Writers often dream about mountain and seaside cabins as places to escape daily life and concentrate on on their writing. Some lease vacation rentals while others create their own hide-ways on their own property. Others take advantage of writing retreats and writers-in residence programs. For examples of retreats, check here: 25 Incredible Writing Retreats to Attend in 2016.
All of these are ways to get away from it all and concentrate on the writing and research needed to complete, say, a novel or a collection of short stories. In some cases, wishing for that cabin in the woods might simply be an excuse; for others the time away is desperately needed.
In the current issue of Poets & Writers Magazine, “Arts Organizations Offering Prizes More Valuable than Cash'” suggests that grants–for which there will be more competition–offer strong support than a hide-way and and a suitcase full of money.
“As mainstream publishing becomes more fixated on finding the next best-seller and arts funders begin to understand that for many talented poets and literary authors success requires more than simply finding time to write,” says Michael Bourne. “A small number of arts organizations are taking a more hand-on approach–including, in some cases, arranging meetings between their winning writers and publishers who might be interested inn taking on their books.”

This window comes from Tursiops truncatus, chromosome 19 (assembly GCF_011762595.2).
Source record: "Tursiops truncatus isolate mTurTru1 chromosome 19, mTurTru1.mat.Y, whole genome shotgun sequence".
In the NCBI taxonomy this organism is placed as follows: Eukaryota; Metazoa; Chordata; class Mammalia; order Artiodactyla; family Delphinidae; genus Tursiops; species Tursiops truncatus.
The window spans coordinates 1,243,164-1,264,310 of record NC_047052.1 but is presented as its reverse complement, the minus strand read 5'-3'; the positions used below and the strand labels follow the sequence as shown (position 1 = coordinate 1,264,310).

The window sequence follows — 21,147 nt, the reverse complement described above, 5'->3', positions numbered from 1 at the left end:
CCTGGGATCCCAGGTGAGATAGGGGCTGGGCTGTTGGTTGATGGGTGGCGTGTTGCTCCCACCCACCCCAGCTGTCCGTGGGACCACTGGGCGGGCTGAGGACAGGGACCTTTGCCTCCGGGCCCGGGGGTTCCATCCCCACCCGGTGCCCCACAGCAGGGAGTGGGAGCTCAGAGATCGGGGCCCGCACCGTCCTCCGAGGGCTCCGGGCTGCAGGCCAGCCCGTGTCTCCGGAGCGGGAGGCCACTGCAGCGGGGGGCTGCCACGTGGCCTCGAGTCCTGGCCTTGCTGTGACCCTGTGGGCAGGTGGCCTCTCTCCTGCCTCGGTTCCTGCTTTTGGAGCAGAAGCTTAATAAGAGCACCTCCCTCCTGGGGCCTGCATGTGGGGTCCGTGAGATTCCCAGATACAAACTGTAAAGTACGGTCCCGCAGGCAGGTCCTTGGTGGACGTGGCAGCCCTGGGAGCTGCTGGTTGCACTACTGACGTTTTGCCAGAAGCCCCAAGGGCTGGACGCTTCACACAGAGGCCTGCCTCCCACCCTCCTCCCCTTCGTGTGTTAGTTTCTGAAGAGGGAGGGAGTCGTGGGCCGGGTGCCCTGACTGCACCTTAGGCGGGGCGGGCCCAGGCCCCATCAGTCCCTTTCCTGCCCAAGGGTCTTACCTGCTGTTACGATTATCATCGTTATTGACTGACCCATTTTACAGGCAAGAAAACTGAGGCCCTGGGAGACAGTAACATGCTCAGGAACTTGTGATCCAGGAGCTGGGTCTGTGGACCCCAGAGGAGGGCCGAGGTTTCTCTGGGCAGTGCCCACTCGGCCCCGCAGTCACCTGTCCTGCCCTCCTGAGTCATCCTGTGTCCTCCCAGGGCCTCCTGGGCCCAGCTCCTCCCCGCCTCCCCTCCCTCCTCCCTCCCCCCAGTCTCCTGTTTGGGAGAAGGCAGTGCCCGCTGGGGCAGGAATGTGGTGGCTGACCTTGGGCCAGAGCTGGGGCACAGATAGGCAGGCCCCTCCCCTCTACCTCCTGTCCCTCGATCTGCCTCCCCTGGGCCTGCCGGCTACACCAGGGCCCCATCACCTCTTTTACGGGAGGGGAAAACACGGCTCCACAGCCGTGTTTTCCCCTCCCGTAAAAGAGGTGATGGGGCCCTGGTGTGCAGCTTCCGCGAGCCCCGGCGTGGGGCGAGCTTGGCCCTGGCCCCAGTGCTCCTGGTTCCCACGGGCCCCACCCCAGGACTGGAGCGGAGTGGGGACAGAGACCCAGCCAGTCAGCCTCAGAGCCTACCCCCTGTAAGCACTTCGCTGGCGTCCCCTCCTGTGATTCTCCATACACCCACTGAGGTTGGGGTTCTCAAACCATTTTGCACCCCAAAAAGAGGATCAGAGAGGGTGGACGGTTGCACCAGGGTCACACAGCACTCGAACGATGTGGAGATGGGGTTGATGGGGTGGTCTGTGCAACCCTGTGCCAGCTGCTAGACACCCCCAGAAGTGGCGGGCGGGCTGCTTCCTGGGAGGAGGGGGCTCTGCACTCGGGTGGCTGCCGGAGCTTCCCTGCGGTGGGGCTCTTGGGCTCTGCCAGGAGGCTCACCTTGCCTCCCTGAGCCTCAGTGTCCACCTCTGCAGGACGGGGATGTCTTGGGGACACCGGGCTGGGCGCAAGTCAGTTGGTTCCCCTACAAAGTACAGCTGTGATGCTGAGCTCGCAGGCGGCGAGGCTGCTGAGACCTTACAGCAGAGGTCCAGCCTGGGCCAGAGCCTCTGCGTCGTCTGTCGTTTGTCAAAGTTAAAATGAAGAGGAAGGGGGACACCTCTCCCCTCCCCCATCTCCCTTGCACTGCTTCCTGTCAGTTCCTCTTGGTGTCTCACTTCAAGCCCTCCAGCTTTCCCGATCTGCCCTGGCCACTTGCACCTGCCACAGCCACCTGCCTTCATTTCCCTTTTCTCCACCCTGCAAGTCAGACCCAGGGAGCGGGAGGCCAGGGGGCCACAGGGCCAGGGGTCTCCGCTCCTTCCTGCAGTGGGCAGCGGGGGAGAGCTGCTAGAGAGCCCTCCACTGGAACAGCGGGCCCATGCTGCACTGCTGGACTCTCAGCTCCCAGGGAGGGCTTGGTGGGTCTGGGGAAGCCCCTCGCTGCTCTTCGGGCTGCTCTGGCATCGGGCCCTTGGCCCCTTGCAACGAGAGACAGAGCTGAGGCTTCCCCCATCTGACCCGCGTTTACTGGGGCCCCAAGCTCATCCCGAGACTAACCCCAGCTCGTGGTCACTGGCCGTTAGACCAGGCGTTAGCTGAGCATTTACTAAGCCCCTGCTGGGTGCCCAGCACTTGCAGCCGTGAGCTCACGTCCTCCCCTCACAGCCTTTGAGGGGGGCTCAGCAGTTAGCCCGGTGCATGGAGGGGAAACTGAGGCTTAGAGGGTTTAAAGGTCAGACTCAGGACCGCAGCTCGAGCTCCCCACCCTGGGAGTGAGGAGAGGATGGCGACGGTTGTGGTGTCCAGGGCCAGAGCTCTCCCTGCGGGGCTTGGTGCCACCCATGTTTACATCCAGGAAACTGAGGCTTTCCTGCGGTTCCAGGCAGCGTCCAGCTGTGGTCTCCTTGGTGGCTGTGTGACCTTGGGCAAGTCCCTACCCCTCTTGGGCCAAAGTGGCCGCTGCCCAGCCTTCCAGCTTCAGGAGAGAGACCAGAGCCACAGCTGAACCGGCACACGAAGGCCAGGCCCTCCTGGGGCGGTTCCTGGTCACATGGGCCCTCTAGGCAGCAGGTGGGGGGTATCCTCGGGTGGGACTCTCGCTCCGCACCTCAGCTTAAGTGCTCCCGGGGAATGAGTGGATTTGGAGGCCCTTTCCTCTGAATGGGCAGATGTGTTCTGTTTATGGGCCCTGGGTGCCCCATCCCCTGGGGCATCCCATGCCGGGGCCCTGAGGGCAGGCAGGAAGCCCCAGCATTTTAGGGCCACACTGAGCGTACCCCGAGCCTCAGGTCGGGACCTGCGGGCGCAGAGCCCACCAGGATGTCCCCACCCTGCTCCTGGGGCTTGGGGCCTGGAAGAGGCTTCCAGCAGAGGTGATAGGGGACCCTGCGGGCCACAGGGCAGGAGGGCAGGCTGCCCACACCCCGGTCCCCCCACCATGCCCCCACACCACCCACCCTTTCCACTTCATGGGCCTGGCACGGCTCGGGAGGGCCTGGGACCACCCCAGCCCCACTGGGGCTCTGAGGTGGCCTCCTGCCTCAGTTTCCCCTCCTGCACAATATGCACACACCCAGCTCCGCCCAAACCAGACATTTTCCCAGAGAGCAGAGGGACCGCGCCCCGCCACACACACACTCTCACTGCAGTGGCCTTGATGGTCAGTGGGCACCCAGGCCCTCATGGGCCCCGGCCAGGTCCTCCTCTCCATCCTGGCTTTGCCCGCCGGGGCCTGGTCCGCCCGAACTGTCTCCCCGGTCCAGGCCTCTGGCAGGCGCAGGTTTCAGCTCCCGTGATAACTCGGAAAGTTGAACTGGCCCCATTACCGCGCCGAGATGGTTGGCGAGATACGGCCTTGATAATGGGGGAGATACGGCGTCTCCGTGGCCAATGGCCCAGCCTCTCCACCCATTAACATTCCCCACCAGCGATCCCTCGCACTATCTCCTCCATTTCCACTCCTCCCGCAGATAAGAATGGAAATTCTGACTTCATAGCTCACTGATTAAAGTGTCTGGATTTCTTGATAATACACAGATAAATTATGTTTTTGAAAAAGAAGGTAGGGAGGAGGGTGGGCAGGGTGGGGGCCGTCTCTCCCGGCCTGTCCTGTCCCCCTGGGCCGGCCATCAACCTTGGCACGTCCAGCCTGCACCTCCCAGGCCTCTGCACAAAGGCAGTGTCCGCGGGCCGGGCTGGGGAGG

Many widely known authors have followed versions of the grant approach, including Karen Russell and Aracelis Girmay. If you can find a copy of the magazine, read the full article for details. Otherwise, here are three grant-awarding organizations you may wish to explore:
- Creative Capital: Artist Grants
- New York Public Library: Cullman Center Fellowships
- Whiting Foundation:Whiting Awards